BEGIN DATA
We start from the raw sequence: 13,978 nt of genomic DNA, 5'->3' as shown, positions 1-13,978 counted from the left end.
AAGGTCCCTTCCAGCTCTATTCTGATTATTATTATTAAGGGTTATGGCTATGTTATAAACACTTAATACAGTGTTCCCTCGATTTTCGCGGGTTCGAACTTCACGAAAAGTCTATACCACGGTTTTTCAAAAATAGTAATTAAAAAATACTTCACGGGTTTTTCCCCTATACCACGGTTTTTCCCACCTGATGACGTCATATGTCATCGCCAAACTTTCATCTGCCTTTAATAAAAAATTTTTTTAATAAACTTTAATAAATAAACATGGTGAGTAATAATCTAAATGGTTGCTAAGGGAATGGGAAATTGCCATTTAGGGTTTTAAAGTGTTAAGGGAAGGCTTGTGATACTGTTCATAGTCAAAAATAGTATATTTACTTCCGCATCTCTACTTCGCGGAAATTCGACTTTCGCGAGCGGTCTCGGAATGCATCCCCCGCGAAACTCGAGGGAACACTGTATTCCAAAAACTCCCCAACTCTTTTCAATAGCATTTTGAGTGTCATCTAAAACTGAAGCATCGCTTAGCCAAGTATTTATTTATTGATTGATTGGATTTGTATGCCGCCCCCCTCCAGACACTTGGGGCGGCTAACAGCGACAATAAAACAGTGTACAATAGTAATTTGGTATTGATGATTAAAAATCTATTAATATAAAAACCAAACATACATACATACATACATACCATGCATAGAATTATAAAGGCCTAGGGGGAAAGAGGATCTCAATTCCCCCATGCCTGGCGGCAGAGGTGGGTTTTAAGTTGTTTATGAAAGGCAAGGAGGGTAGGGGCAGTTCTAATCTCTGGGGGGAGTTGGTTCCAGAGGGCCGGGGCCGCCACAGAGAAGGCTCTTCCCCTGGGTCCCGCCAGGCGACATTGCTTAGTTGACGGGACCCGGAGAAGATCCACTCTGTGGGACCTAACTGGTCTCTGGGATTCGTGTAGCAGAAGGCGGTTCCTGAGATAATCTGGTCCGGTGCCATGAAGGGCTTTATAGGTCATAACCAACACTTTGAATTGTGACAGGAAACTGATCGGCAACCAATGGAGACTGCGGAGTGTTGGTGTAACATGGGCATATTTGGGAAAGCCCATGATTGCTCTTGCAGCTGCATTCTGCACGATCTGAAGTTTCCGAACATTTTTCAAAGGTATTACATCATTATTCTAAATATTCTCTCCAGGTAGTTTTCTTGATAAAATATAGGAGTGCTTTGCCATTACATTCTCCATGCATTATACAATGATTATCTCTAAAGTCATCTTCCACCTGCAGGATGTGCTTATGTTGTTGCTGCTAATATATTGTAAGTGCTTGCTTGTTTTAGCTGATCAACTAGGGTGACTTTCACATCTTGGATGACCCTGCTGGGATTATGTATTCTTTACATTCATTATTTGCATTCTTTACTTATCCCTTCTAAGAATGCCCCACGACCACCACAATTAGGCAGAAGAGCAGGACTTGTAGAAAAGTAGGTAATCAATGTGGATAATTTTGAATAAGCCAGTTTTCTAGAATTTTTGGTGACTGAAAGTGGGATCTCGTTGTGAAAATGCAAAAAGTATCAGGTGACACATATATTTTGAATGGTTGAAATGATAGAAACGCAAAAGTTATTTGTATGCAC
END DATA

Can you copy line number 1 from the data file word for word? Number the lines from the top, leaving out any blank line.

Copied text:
We start from the raw sequence: 13,978 nt of genomic DNA, 5'->3' as shown, positions 1-13,978 counted from the left end.